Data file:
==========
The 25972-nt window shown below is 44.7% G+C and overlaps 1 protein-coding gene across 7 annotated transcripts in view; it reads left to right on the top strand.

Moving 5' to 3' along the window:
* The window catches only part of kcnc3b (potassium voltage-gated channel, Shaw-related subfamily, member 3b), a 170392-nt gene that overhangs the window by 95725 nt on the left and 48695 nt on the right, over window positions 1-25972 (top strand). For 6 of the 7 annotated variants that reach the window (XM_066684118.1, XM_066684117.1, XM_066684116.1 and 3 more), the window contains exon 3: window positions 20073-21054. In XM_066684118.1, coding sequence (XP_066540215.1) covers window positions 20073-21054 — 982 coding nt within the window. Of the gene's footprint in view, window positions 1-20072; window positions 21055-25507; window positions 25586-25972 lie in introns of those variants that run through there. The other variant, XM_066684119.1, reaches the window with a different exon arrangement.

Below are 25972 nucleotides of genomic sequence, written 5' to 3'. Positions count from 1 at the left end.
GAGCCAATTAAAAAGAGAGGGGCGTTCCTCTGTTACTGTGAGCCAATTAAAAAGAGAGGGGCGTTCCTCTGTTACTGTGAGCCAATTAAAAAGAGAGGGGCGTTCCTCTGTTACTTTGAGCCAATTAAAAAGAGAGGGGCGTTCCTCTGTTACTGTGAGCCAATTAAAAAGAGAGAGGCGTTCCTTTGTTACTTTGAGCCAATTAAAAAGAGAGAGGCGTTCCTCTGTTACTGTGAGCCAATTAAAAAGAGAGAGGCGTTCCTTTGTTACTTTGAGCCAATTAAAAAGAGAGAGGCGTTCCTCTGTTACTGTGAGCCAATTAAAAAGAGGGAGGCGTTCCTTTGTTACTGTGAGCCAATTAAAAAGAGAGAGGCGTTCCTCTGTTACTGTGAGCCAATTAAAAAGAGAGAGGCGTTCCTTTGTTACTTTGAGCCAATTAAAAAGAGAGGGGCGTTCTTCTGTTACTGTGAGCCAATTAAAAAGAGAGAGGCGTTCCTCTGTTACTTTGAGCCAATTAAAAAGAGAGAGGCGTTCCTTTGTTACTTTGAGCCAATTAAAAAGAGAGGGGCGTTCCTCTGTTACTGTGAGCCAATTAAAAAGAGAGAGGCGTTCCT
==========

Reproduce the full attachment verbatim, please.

The 25972-nt window shown below is 44.7% G+C and overlaps 1 protein-coding gene across 7 annotated transcripts in view; it reads left to right on the top strand.

Moving 5' to 3' along the window:
* The window catches only part of kcnc3b (potassium voltage-gated channel, Shaw-related subfamily, member 3b), a 170392-nt gene that overhangs the window by 95725 nt on the left and 48695 nt on the right, over window positions 1-25972 (top strand). For 6 of the 7 annotated variants that reach the window (XM_066684118.1, XM_066684117.1, XM_066684116.1 and 3 more), the window contains exon 3: window positions 20073-21054. In XM_066684118.1, coding sequence (XP_066540215.1) covers window positions 20073-21054 — 982 coding nt within the window. Of the gene's footprint in view, window positions 1-20072; window positions 21055-25507; window positions 25586-25972 lie in introns of those variants that run through there. The other variant, XM_066684119.1, reaches the window with a different exon arrangement.

Below are 25972 nucleotides of genomic sequence, written 5' to 3'. Positions count from 1 at the left end.
GAGCCAATTAAAAAGAGAGGGGCGTTCCTCTGTTACTGTGAGCCAATTAAAAAGAGAGGGGCGTTCCTCTGTTACTGTGAGCCAATTAAAAAGAGAGGGGCGTTCCTCTGTTACTTTGAGCCAATTAAAAAGAGAGGGGCGTTCCTCTGTTACTGTGAGCCAATTAAAAAGAGAGAGGCGTTCCTTTGTTACTTTGAGCCAATTAAAAAGAGAGAGGCGTTCCTCTGTTACTGTGAGCCAATTAAAAAGAGAGAGGCGTTCCTTTGTTACTTTGAGCCAATTAAAAAGAGAGAGGCGTTCCTCTGTTACTGTGAGCCAATTAAAAAGAGGGAGGCGTTCCTTTGTTACTGTGAGCCAATTAAAAAGAGAGAGGCGTTCCTCTGTTACTGTGAGCCAATTAAAAAGAGAGAGGCGTTCCTTTGTTACTTTGAGCCAATTAAAAAGAGAGGGGCGTTCTTCTGTTACTGTGAGCCAATTAAAAAGAGAGAGGCGTTCCTCTGTTACTTTGAGCCAATTAAAAAGAGAGAGGCGTTCCTTTGTTACTTTGAGCCAATTAAAAAGAGAGGGGCGTTCCTCTGTTACTGTGAGCCAATTAAAAAGAGAGAGGCGTTCCT